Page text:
(30 lines) Alveolar rhabdomyosarcoma (ARMS) is a common and aggressive muscle cancer that affects hundreds of children annually in the United States. ARMS are pathognomonic with oncogenic chromosomal translocations between the PAX genes and the fork-head transcription factor (FOXO1). Yet, the pathways that the PAX3/7- FOXO1 transcription factors modulate, the tumor cells of origin, and the therapeutic vulnerabilities that arise in ARMS cells is still unclear, largely due to lack of precision animal models that accurately recapitulate the same translocation fusion events found in human ARMS. The long-term goal of our work is to uncover therapeutically relevant pathways that drive ARMS growth. The overall objective of this application is to develop zebrafish models of ARMS to identify therapeutic vulnerabilities that can be exploited clinically. Our central hypothesis is that worse survival outcomes in PAX3-FOXO1+ ARMS are reflected in differences in cells of origin, elevated numbers of molecular defined tumor-propagating cells (TPCs), and predisposition to metastasis. The feasibility of our approach is supported by our work in using zebrafish to model a wide range of human cancers, recent optimization of Crispr/CAS9 approaches to create patient-specific translocations using CRE/Lox, and our successful high-content imaging screening approach to identify FDA approved drugs with efficacy in curbing growth of other RMS subtypes. The rationale for our research is that there are few good experimental animal models that accurately mimic the underlying genetics of human ARMS, obviating our ability to define how specific oncogenic fusions drive cancer growth. This work is significant because it will uncover divergent cellular mechanisms that account for differences in the clinical manifestation of PAX3/7-FOXO1+ ARMS, identify new therapies to treat ARMS, and provide new modeling approaches for translocation+ cancers, all expressed goals outlined in PA-16-251 supported by the Cancer Moonshot Initiative.
Aim 1 will characterize differences in PAX3/7-FOXO1-induced ARMS using innovative zebrafish models, testing our hypothesis that fusion+ ARMS have inherent differences in proliferation and cell(s)-of-origin.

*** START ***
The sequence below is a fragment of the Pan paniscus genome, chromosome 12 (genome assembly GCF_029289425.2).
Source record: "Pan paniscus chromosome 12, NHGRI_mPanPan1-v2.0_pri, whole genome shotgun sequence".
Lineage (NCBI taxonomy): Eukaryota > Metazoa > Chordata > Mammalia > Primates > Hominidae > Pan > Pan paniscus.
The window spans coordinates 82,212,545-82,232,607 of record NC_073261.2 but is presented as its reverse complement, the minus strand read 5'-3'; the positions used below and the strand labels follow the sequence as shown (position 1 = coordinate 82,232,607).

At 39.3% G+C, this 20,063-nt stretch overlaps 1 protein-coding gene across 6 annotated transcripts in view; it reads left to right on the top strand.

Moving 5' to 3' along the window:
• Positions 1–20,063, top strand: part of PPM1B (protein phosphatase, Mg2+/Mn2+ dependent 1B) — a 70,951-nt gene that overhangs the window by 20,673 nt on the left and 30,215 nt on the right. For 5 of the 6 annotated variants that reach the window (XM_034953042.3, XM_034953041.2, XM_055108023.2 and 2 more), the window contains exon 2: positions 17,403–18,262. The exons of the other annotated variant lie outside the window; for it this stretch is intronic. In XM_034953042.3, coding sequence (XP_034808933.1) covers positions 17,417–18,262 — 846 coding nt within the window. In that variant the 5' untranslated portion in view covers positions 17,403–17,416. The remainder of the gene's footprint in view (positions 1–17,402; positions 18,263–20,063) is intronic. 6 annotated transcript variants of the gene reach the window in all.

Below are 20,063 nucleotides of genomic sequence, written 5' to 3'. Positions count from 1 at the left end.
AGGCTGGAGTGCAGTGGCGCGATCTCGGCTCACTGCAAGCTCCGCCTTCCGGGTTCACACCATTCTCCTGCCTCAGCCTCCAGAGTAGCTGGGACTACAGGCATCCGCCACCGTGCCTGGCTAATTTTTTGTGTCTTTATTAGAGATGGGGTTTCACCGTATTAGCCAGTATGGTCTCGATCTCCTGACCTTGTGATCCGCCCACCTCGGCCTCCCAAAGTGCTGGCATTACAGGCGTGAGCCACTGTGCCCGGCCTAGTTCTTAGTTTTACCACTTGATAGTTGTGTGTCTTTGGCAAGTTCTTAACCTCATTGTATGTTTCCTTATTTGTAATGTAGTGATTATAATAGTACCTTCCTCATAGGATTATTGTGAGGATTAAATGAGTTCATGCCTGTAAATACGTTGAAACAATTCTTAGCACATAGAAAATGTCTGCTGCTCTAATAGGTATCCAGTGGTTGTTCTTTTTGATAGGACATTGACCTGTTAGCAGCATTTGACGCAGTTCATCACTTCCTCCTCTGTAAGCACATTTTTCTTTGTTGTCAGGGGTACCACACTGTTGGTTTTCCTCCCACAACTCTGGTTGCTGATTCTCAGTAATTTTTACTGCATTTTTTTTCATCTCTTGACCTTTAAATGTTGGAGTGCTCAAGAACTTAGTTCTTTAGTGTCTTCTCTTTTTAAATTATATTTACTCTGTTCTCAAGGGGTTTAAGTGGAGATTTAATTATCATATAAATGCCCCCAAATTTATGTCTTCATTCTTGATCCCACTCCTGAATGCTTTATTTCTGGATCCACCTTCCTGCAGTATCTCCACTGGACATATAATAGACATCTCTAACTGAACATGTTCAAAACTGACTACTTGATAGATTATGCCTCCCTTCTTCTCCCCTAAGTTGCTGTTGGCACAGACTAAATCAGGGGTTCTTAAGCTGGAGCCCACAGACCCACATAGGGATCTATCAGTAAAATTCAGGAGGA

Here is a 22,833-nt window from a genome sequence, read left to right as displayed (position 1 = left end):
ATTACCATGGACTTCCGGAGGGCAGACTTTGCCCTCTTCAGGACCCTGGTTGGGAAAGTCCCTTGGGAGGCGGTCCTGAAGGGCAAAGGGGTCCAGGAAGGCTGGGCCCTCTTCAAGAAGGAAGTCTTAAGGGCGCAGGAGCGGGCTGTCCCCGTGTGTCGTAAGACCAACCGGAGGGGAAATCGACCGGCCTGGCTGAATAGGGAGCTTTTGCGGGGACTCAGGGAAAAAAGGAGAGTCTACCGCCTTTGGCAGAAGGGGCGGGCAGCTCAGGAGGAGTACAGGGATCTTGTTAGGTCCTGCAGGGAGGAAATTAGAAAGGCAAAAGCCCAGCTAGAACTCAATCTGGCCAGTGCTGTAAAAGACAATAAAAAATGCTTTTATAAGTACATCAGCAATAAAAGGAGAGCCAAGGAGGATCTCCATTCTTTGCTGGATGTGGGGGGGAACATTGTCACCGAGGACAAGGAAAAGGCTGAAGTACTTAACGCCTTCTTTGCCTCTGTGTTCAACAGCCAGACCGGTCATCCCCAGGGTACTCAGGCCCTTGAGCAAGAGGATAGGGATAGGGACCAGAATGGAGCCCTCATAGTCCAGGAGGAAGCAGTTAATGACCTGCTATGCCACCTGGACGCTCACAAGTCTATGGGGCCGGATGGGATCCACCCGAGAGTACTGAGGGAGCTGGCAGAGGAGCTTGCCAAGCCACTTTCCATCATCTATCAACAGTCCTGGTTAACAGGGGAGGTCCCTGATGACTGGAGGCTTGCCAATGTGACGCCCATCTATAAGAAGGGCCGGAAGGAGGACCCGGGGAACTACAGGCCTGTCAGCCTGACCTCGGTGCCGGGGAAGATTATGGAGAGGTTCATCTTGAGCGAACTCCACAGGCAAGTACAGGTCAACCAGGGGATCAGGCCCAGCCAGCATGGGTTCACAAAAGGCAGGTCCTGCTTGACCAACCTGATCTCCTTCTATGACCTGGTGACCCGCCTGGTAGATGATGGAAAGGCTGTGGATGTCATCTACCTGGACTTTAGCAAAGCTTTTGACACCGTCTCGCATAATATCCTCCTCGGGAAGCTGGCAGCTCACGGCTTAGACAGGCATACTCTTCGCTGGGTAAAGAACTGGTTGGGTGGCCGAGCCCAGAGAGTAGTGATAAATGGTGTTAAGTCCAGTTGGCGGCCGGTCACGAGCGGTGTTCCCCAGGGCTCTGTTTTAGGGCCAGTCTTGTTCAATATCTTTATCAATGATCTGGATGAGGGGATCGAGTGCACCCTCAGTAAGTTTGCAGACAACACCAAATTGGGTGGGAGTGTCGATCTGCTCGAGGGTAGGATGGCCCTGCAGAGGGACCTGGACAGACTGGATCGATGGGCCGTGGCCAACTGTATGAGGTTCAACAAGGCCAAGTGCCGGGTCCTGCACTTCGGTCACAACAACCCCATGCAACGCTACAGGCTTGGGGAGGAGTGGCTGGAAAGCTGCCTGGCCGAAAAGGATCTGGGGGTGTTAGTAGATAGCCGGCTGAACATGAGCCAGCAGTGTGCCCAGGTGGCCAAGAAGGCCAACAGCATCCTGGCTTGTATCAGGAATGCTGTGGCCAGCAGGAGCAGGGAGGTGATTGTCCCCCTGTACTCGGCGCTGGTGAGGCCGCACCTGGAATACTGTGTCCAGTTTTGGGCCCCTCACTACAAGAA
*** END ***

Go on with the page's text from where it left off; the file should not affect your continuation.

Aim 2 will assess PAX3/7-FRKH for differential effects on modulating metastasis and tumor propagating potential, testing our hypothesis that PAX3-FOXO1+ ARMS do worse clinically because they have elevated TPC numbers and metastatic capacity.
Aim 3 will use an innovative high-content imaging screen to identify FDA-approved drugs that kill TPCs and suppress growth of human ARMS. With respect to outcomes, our research will develop much-needed precision animals models of ARMS and identify key differences in PAX3/7-FOXO1+ ARMS including likely differences in cell-of-origin, TPCs, and metastatic capacity, providing explanation of why PAX3-FOXO1+ ARMS do worse clinically. Our work will also identify novel therapies to kill TPCs in human patient derived xenografts (PDX). This work is expected to have a positive translational impact by demonstrating the pre-clinical efficacy of targeting TPCs in human ARMS and identifying new therapies for the treatment of this devastating cancer.
Our project will develop much-needed precision zebrafish models of alveolar rhabdomyosarcoma (ARMS) and uncover differences in cell-of-origin, molecularly-defined tumor propagating cells, and metastatic capacity between PAX3-FOXO1+ and PAX7- FOXO1+ ARMS. Aim 3 will use an innovative high content imaging screen to identify novel therapies to kill human ARMS, with subsequent studies validating top hits in patient-derived xenograft models.